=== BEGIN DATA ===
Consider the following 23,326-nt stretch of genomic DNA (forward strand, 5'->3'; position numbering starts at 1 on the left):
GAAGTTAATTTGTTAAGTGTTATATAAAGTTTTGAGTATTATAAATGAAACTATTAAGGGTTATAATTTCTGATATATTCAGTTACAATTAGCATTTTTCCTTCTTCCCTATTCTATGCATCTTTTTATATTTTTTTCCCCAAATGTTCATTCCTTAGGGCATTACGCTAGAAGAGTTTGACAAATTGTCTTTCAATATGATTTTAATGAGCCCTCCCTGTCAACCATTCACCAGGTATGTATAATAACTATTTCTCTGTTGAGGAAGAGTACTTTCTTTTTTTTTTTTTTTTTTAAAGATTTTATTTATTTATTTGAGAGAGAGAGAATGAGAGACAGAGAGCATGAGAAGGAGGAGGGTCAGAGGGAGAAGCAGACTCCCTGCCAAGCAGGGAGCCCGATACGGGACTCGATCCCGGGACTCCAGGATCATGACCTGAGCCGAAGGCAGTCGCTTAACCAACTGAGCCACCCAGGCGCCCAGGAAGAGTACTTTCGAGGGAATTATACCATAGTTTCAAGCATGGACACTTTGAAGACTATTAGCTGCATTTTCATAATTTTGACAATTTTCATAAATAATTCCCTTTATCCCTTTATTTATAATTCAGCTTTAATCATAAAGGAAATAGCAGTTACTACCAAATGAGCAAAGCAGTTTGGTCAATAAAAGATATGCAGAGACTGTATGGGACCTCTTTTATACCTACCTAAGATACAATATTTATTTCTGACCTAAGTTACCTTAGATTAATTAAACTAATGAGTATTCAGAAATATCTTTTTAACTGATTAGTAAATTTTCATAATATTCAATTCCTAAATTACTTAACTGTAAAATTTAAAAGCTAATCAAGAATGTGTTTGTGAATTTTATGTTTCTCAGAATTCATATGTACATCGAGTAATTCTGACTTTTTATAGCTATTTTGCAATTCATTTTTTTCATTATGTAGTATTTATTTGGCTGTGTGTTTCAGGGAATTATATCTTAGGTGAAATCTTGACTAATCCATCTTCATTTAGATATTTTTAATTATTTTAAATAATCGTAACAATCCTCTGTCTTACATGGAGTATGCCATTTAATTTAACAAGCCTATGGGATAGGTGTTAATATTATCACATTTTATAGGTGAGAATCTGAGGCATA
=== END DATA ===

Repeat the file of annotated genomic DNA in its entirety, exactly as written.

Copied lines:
Consider the following 23,326-nt stretch of genomic DNA (forward strand, 5'->3'; position numbering starts at 1 on the left):
GAAGTTAATTTGTTAAGTGTTATATAAAGTTTTGAGTATTATAAATGAAACTATTAAGGGTTATAATTTCTGATATATTCAGTTACAATTAGCATTTTTCCTTCTTCCCTATTCTATGCATCTTTTTATATTTTTTTCCCCAAATGTTCATTCCTTAGGGCATTACGCTAGAAGAGTTTGACAAATTGTCTTTCAATATGATTTTAATGAGCCCTCCCTGTCAACCATTCACCAGGTATGTATAATAACTATTTCTCTGTTGAGGAAGAGTACTTTCTTTTTTTTTTTTTTTTTTAAAGATTTTATTTATTTATTTGAGAGAGAGAGAATGAGAGACAGAGAGCATGAGAAGGAGGAGGGTCAGAGGGAGAAGCAGACTCCCTGCCAAGCAGGGAGCCCGATACGGGACTCGATCCCGGGACTCCAGGATCATGACCTGAGCCGAAGGCAGTCGCTTAACCAACTGAGCCACCCAGGCGCCCAGGAAGAGTACTTTCGAGGGAATTATACCATAGTTTCAAGCATGGACACTTTGAAGACTATTAGCTGCATTTTCATAATTTTGACAATTTTCATAAATAATTCCCTTTATCCCTTTATTTATAATTCAGCTTTAATCATAAAGGAAATAGCAGTTACTACCAAATGAGCAAAGCAGTTTGGTCAATAAAAGATATGCAGAGACTGTATGGGACCTCTTTTATACCTACCTAAGATACAATATTTATTTCTGACCTAAGTTACCTTAGATTAATTAAACTAATGAGTATTCAGAAATATCTTTTTAACTGATTAGTAAATTTTCATAATATTCAATTCCTAAATTACTTAACTGTAAAATTTAAAAGCTAATCAAGAATGTGTTTGTGAATTTTATGTTTCTCAGAATTCATATGTACATCGAGTAATTCTGACTTTTTATAGCTATTTTGCAATTCATTTTTTTCATTATGTAGTATTTATTTGGCTGTGTGTTTCAGGGAATTATATCTTAGGTGAAATCTTGACTAATCCATCTTCATTTAGATATTTTTAATTATTTTAAATAATCGTAACAATCCTCTGTCTTACATGGAGTATGCCATTTAATTTAACAAGCCTATGGGATAGGTGTTAATATTATCACATTTTATAGGTGAGAATCTGAGGCATA